Hello Readers : )
The book spotlight I have for you today includes a review, which I’m sure you’ll all find quite interesting.
First, I would like for you to have a glimpse of this novel so continue reading for more information.
Did his book raise the dead? Outraged when The Post Gazette overlooks him for a promotion, thirty-nine year old sports writer, Christian Kane quits and moves to the country to write fiction. Inspiration flows from a grave he stumbles upon in the woods. He compiles The Legend of Rachel Petersen, a fascinating story revolving around the dead twelve-year-old girl lying beneath the weathered tombstone. His book becomes a Best Seller; then Hollywood makes it in to a blockbuster movie. Kane becomes rich and famous, but only to have Rachel rise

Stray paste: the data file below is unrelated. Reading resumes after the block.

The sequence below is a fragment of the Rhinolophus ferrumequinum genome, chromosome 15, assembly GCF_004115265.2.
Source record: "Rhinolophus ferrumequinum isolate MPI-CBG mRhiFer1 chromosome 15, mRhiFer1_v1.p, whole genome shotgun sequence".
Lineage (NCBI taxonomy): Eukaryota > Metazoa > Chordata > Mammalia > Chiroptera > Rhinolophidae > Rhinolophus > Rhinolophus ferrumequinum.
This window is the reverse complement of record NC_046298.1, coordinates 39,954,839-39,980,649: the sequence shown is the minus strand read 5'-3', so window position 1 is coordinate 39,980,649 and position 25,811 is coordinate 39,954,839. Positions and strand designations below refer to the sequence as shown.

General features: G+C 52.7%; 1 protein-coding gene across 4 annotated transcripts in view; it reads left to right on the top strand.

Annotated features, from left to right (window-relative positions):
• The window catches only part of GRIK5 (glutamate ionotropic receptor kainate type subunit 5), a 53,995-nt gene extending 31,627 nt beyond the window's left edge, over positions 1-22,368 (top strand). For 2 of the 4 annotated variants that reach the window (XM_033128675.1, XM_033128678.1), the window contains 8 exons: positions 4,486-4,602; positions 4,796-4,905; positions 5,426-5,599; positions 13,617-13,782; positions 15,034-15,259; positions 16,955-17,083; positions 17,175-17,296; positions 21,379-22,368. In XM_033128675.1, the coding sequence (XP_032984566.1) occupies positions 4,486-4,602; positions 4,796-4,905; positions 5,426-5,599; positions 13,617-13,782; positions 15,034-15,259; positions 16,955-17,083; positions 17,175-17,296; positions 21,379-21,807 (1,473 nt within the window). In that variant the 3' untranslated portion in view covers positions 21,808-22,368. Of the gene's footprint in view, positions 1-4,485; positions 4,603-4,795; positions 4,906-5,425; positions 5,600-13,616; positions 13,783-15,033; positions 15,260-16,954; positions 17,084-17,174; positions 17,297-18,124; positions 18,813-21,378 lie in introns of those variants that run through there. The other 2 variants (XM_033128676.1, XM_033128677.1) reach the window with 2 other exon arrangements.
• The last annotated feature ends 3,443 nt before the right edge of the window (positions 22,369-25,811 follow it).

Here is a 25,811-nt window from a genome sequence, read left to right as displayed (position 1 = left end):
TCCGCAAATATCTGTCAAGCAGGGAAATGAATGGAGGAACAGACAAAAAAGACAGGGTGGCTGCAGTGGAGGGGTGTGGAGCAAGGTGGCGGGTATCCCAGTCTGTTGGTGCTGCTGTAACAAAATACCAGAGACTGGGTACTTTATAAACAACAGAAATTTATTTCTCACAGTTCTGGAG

from the grave to seek revenge on him for slandering her name!
Important Note: Please Read.
Author J.T. Baroni is donating a portion of the book’s proceeds to The Leader Dogs for the Blind, located in Rochester Hills , Michigan . This organization has been training Leader Dogs and sponsoring them to blind people, free of charge, since 1939, and they have achieved this amazing feat all from donations.
For more information please visit the author website.
“She’s been… talkin’ to you?” he interrupted once again, looking at Thaddeus as if the boy was certified mentally ill. “No, Boy. She ain’t talkin’ to you. That’s your conscious tellin’ you that you did something really awful. Your conscious won’t let you sleep at night. Will it, Boy? Every time you close your eyes, you see her beautiful little face with those big green eyes an’ her red…”